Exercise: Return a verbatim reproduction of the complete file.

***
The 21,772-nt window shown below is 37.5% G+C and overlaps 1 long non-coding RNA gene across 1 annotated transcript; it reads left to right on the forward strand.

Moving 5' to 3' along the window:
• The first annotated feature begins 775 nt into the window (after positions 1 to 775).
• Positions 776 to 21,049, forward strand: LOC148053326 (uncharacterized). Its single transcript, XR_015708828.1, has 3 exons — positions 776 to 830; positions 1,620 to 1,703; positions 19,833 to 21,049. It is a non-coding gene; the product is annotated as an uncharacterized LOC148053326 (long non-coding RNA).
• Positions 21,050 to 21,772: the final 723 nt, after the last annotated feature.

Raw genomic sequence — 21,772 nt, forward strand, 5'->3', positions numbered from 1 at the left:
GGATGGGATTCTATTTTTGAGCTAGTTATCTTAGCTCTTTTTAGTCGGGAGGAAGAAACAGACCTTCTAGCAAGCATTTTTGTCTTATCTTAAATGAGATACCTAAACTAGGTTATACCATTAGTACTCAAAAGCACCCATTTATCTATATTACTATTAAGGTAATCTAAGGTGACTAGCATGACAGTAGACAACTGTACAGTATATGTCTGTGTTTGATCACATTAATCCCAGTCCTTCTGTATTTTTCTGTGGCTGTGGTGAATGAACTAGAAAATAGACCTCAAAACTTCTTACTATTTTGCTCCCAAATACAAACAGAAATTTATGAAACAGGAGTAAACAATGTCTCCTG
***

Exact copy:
The 21,772-nt window shown below is 37.5% G+C and overlaps 1 long non-coding RNA gene across 1 annotated transcript; it reads left to right on the forward strand.

Moving 5' to 3' along the window:
• The first annotated feature begins 775 nt into the window (after positions 1 to 775).
• Positions 776 to 21,049, forward strand: LOC148053326 (uncharacterized). Its single transcript, XR_015708828.1, has 3 exons — positions 776 to 830; positions 1,620 to 1,703; positions 19,833 to 21,049. It is a non-coding gene; the product is annotated as an uncharacterized LOC148053326 (long non-coding RNA).
• Positions 21,050 to 21,772: the final 723 nt, after the last annotated feature.

Raw genomic sequence — 21,772 nt, forward strand, 5'->3', positions numbered from 1 at the left:
GGATGGGATTCTATTTTTGAGCTAGTTATCTTAGCTCTTTTTAGTCGGGAGGAAGAAACAGACCTTCTAGCAAGCATTTTTGTCTTATCTTAAATGAGATACCTAAACTAGGTTATACCATTAGTACTCAAAAGCACCCATTTATCTATATTACTATTAAGGTAATCTAAGGTGACTAGCATGACAGTAGACAACTGTACAGTATATGTCTGTGTTTGATCACATTAATCCCAGTCCTTCTGTATTTTTCTGTGGCTGTGGTGAATGAACTAGAAAATAGACCTCAAAACTTCTTACTATTTTGCTCCCAAATACAAACAGAAATTTATGAAACAGGAGTAAACAATGTCTCCTG